Tag Archives: Large Hawk Cuckoo

Invasion of Cuckoos at Sentosa

By Thio Hui Bing.

On 24th December 2017, I went down to Sentosa to see for myself this interesting phenomenon, after friends shared that a particular tree was attracting several species of migrant cuckoos that are usually hard to see. The reason for the attraction was the outbreak of Tussock Moth caterpillars, a favorite food of the cuckoos. The fig tree, Ficus Superba was bare as it had just shed its leaves. The caterpillars were feeding on the new young shoots. It also exposed the nest of resident Crested Goshawks. I am amazed and wonder how the birds know that there is plenty of food here. Is it by experience, by chance while en-route during its migration, by sight or by scent?


The bare Ficus Superba sheds its leaves regularly. The new young shoots is less toxic for the caterpillars.

Many other birders also specially came to see this interesting gathering of cuckoos. It was a cloudy day even until noon. We managed to see the Large Hawk_Cuckoos, Indian Cuckoos and an Asian Emerald Cuckoo, a very rare non breeding visitor. This will be only our second sighting, the first record was in 2006 (Lim Kim Seng, Avifauna of Singapore).


The Tussock moth caterpillars are the reasons why so much cuckoo species are seen here.

Based on my observations that morning, the Large Hawk-Cuckoo and Indian Cuckoo were able to ‘live’ peacefully with the Crested Goshawks but stayed at a distance to the left and right of the tree. We waited for an hour or so, while the elusive escapee Chinese Hwamei kept us entertained with it’s melodious song until a small size bird flew in. We looked among the branches and finally saw the Asian Emerald Cuckoo. And boy,  are we excited! Though the bird was high up and mostly blocked by twigs and branches, camera shutters started to click non stop. The cuckoo was seen feeding on the caterpillars, hopped around a little but eventually stay perched for some time.

Javan Mynas and Black-naped Orioles were also observed flying to this tree on and off. The orioles does not seem to be afraid of the goshawks often coming close to them.

The goshawks were not happy with the presence of the other birds on the tree. They would scoop down and chase the cuckoos and other birds away, especially the Large-hawk Cuckoos. Many of the birders left happy with a rare Singapore “tick”.

The second half of the morning was spent waiting for the cuckoos to come back now that the goshawks were away.  The Large Hawk-Cuckoo was the first to come back followed by the Indian Cuckoo. Only the Large Hawk-Cuckoo were seen feeding on the caterpillars.


An adult and a juvenile Large Hawk-Cuckoo were among the cuckoos that were enjoying the caterpillar feast at the Ficus Superba.

A group of birders were trying to find the Chinese Hwamei in the thick undergrowth when they spotted the Asian Emerald Cuckoo on a nearby tree. Shutters started clicking once again.


A most unexpected appearance of the Asian Emerald Cuckoo, last seen in 2006, was a most welcome X’mas present for both birders and photographers here.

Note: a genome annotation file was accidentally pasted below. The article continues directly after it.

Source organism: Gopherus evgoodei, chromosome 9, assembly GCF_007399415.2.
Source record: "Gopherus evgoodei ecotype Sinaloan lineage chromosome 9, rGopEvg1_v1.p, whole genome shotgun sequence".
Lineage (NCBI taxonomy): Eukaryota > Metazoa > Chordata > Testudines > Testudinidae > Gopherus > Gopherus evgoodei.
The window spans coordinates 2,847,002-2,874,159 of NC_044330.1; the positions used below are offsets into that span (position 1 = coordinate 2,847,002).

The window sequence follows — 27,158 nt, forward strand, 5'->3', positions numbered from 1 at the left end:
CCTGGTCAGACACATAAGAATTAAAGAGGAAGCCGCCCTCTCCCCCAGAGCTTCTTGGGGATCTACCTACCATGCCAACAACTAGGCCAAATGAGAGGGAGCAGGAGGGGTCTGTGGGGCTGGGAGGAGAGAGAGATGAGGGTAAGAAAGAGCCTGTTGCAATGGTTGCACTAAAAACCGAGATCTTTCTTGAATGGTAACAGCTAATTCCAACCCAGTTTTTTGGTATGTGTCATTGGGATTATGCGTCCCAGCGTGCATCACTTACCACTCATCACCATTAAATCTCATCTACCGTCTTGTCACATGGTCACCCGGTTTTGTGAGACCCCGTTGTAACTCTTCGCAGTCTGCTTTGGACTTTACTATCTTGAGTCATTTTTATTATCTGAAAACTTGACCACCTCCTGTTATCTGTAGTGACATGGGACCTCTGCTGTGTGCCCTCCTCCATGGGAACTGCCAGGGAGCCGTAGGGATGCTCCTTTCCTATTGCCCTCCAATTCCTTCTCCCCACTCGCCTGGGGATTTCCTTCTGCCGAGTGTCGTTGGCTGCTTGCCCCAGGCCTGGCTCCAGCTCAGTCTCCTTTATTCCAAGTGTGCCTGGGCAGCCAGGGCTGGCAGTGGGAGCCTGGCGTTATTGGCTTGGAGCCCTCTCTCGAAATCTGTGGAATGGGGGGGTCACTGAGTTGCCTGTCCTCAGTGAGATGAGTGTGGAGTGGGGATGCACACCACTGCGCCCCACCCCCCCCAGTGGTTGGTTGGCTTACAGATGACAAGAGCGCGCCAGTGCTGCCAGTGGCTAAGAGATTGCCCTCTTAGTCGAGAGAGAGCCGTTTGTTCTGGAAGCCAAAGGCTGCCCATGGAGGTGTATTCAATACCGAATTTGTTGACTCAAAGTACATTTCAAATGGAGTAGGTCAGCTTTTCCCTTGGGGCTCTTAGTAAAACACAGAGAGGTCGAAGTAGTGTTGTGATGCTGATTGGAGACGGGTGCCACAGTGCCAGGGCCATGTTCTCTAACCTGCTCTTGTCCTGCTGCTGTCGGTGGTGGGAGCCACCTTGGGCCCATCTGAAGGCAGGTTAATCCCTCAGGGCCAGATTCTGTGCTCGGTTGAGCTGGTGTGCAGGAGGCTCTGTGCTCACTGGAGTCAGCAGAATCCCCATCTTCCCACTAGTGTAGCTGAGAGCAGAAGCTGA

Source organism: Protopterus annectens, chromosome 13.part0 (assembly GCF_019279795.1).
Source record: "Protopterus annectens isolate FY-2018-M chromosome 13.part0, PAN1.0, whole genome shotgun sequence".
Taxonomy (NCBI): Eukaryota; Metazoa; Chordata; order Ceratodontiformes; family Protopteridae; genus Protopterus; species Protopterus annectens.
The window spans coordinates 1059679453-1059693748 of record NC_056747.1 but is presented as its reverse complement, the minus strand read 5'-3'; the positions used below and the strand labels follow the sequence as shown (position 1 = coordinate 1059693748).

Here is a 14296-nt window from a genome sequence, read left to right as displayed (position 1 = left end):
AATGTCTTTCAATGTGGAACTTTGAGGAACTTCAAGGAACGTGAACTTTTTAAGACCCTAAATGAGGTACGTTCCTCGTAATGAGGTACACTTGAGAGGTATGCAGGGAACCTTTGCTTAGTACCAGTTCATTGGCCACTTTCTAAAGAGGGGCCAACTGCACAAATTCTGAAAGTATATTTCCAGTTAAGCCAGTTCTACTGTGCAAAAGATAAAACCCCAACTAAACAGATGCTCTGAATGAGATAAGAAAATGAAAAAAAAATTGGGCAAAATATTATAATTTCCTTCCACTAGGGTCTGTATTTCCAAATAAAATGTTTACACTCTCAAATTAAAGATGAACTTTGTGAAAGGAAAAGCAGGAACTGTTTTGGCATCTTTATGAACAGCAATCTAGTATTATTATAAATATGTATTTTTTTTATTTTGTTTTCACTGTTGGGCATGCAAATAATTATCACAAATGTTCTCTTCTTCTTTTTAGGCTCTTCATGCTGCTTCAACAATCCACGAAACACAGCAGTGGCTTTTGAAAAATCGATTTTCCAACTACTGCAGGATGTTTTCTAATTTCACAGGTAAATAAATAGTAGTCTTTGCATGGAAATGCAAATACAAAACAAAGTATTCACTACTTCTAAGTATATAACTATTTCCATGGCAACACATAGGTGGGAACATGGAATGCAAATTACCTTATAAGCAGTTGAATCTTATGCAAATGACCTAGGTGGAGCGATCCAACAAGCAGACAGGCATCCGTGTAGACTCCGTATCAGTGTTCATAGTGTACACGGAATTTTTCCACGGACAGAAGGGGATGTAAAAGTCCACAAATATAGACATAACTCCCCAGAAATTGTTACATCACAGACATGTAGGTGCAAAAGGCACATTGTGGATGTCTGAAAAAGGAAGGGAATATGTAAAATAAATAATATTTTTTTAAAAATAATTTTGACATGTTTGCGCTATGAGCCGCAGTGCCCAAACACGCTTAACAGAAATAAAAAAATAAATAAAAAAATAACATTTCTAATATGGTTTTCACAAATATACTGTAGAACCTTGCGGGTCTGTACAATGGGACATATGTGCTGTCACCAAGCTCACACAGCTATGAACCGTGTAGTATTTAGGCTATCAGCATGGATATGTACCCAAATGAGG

The cuckoo stayed there for a few minutes before being distracted by a high pitch call, most probably by the Crested Goshawk.  It then flew off to an higher tree branch. This ended my observation of cuckoos for the day. Sadly both the Chestnut-winged and Malaysian Hawk Cuckoos, that were seen yesterday,  did not showed up this morning.

(All photos by Thio Hui Bing)

Reference: Yong Ding Lim Kim Chuah and Lee Tiah Khee. A Naturalist’s Guide to the Birds of Singapore. John Beaufoy Publishing.


Asian Waterbirds Census 2016


Group photo of some of the volunteers from NSS, NParks and the public  at Sungei Buloh Wetand Reserve at the start of the 2016 Asian Waterbird Census, which is celebrating its 30th year and the IWC  its 50th year.  Photo: Lim Kim Keang.

The Bird Group kicked off the year with the Asian Waterbird Census (AWC) on 23 January 2016. This year is also the 50th anniversary of International Waterbird Census and the  30th anniversary for the Asian Waterbird Census. Eleven teams fanned across the island to coastal, wetland and marshy sites to count all the waterbirds there including kingfishers and raptors that depend on these habitats for food, shelter and nesting sites.

The members of the then Malayan Nature Society (Singapore Branch) held the first AWC in 1990 by joining regional bird organisations in the count coordinated by the International Wetland Bureau. Today this annual event coordinated Nature Society (Singapore) Bird Group in Singapore  is still going strong under Wetlands International after more than 25 years. Such censuses will help to monitor the trend of  migrating shorebirds and resident waterfowls all over Asia and provide an invaluable tool in alerting conservation organisations and agencies to take necessary actions of declining trends of a particular species or site.

Mandai Mudflats and Waders LKK 2016

Mandai Mudflats at low tide looking towards the Causeway. Whimbrel flock one of the shorebird species that feeds here. Photo Lim Kim Keang.

The sites covered by the teams were Lower Seletar Dam,  Mandai  Mudflats, Sungei Buloh Wetland Reserves (Route 1 and 2), Kranji Marshes, Kranji Dam, Pulau Ubin (Central and Chek Jawa), Lorong Halus, Pasir Ris and Khatib Bongsu.

It turned out to be a wet afternoon for many of the participants especially those sites  in the NW of Singapore and some of the counters had time-outs to wait out the heavy showers and strong wind. But overall, the shorebirds were not affected and continued to be active at the major feeding grounds.

Chek Java WF

Chek Java at low tide, looking towards Johor. Photo: Willie Foo.